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A minimalist portrait of contemporary American malaise, Gray House marks the first semi-fictional feature effort from writer-director Austin Lynch (son of David Lynch) and his co-creator/cinematographer Matthew Booth, who scoured the landscape to capture five unrelated stories of struggle, survival and bleak day-to-day living.
“Stories” is definitely an overstatement, though, as this highly conceptual mood piece, which toes the line between documentary and gallery filmmaking, shows a lot more than it tells and never quite connects the dots between anything onscreen. Rather, Lynch and Booth give us a series of exquisitely photographed scenes in different settings, offering up a fragmented vision of America distilled by moments of hushed beauty and topographical unease.
Even in Lynchian terms, Gray House may seem impenetrable to many viewers and will most likely remain on the festival circuit after a world premiere at CPH:DOX in Denmark and a special screening at the Cinema du Reel fest in Paris. But a certain curiosity factor, plus cameos by French stars Denis Lavant (Holy Motors) and Aurore Clement (Apocalypse Now), could land it at a few scattered art houses and museums.
Without program notes detailing where each sequence is set, one would be hard-pressed to explain that the opening scene, which features Lavant as a lone fisherman riding the waters at dawn, takes place in Texas, or that the handful of interviews with oil workers is set in North Dakota (although some of them do mention the town of Williston, N.D., which has seen a major fracking boom in recent years). Even with some explanation, it’s not always easy to see what, if anything, connects one part to the other, if it’s not a certain depiction of America’s blighted working class.
In true Lynch fashion, the film is less concerned with providing a clear narrative thread than with immersing the viewer in a collection of unsettling environments — whether it’s the burning oil plains, a women’s prison tucked away in Oregon, a bucolic cabin in Virginia (in what could be construed as the film’s only “upbeat” sequence), or a glass house in Los Angeles that looks like the setting for a murder scene in Mulholland Drive.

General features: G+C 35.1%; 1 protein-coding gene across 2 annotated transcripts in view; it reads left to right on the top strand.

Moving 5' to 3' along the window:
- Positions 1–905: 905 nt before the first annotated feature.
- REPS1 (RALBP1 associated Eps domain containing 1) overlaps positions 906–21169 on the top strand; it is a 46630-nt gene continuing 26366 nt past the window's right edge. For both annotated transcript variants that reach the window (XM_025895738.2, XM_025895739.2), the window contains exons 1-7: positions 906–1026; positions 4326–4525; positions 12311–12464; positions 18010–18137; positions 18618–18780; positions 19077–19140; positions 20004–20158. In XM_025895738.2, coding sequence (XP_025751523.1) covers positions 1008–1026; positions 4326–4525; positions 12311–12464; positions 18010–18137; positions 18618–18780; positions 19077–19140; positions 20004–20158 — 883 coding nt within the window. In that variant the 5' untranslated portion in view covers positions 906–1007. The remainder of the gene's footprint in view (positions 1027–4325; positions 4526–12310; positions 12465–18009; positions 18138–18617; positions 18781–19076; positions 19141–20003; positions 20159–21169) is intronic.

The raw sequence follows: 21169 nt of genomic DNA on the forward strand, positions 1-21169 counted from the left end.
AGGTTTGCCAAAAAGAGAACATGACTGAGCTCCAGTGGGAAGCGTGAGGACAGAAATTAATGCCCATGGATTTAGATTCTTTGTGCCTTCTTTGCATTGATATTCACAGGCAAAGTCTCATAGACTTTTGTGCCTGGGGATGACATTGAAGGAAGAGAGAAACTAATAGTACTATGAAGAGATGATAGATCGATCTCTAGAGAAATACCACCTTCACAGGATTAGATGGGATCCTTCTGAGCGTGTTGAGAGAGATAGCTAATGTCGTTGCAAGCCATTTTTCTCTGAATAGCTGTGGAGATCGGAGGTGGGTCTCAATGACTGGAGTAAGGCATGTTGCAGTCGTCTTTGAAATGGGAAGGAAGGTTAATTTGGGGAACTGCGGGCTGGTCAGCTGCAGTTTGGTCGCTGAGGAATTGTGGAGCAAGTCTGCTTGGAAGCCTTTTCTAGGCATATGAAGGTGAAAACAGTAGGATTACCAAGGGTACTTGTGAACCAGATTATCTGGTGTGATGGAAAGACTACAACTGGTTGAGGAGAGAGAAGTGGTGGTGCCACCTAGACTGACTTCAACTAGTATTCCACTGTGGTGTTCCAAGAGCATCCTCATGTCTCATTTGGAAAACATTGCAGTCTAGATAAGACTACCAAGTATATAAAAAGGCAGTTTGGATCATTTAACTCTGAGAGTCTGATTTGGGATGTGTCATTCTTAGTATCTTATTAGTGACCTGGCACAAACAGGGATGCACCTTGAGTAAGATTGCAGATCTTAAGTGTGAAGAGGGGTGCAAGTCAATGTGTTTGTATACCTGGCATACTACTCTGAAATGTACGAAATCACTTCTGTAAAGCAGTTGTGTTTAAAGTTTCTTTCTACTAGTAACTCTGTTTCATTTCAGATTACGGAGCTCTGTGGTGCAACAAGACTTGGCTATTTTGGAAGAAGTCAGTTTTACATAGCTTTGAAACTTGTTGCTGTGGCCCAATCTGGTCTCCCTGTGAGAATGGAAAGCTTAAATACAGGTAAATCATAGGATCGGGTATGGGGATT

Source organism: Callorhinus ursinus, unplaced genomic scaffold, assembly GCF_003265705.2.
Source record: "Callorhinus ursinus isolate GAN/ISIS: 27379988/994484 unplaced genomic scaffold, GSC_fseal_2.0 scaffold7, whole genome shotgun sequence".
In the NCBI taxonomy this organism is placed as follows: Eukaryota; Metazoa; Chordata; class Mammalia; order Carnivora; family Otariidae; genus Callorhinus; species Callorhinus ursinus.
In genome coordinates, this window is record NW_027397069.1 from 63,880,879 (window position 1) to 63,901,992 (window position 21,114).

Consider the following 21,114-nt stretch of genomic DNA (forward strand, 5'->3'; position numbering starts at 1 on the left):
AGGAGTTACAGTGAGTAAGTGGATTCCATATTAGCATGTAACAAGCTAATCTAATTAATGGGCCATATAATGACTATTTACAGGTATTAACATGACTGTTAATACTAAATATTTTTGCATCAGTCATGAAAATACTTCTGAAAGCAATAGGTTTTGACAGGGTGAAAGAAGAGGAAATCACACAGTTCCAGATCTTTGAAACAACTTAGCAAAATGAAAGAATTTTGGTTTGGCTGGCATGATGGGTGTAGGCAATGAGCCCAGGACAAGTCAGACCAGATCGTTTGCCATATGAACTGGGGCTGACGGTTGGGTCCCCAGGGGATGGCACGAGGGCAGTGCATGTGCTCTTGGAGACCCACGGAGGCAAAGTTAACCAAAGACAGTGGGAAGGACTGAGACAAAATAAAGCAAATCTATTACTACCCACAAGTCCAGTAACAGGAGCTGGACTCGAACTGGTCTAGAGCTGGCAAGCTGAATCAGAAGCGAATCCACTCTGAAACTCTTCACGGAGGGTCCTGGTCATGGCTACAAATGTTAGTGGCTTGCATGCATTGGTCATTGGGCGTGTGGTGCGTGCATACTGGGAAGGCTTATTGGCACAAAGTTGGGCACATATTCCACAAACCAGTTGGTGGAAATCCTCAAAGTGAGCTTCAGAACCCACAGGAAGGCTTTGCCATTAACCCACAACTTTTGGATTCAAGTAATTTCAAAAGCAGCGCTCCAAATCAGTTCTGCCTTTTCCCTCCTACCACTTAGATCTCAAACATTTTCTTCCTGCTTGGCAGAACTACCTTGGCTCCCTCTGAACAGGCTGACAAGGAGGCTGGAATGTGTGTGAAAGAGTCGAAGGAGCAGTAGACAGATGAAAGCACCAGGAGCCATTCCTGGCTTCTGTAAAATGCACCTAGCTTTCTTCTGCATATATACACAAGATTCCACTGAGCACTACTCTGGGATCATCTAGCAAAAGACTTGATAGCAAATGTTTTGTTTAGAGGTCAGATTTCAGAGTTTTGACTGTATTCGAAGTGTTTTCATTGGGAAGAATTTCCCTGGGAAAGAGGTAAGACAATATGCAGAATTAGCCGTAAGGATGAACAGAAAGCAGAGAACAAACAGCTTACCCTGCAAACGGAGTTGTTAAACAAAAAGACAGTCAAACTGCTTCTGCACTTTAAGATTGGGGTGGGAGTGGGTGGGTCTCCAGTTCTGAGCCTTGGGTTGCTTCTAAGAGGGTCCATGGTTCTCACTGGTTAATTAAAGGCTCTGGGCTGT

If there’s anything linking these diverse spaces, it’s the way director of photography Booth captures them using naturally lit, impeccably framed compositions, cutting between extreme wide shots and close-ups (for the interview sequences), and occasionally pushing in with the camera in creepy, thriller-like fashion. The sound design can also be unnerving at times, whether it’s a menacing pulse heard in the background or a house alarm that won’t stop beeping.
Both Lavant and Clement appear in scenes where they never say a word and are hard to even visualize, so it’s difficult to say what they really bring to the table here. On the other hand, some of the oil workers and female prisoners — especially one serving a life sentence — offer up moving testimonies about their hard-knock lives. In such scenes, it seems that Gray House not only describes the forgotten places where these people reside, but an entire American landscape marked by a sense of isolation and disquiet.
Production company: Beechvibes
Cast: Denis Lavant, Dianna Molzan, Aurore Clement
Director-screenwriter: Austin Lynch
Producers: Joe Graham-Felsen, Elda Bravo, Sabrina S. Sutherland, Jeremy Alter, Austin Lynch
Executive producers: Sigurjon Sighvatsson, Georgtina Teran, Dominique Vanderg
Director of photography: Matthew Booth
Production designer: Ruth de Jong
Costume designer: Lizz Wasserman
Editors: Austin Lynch, Matthew Booth
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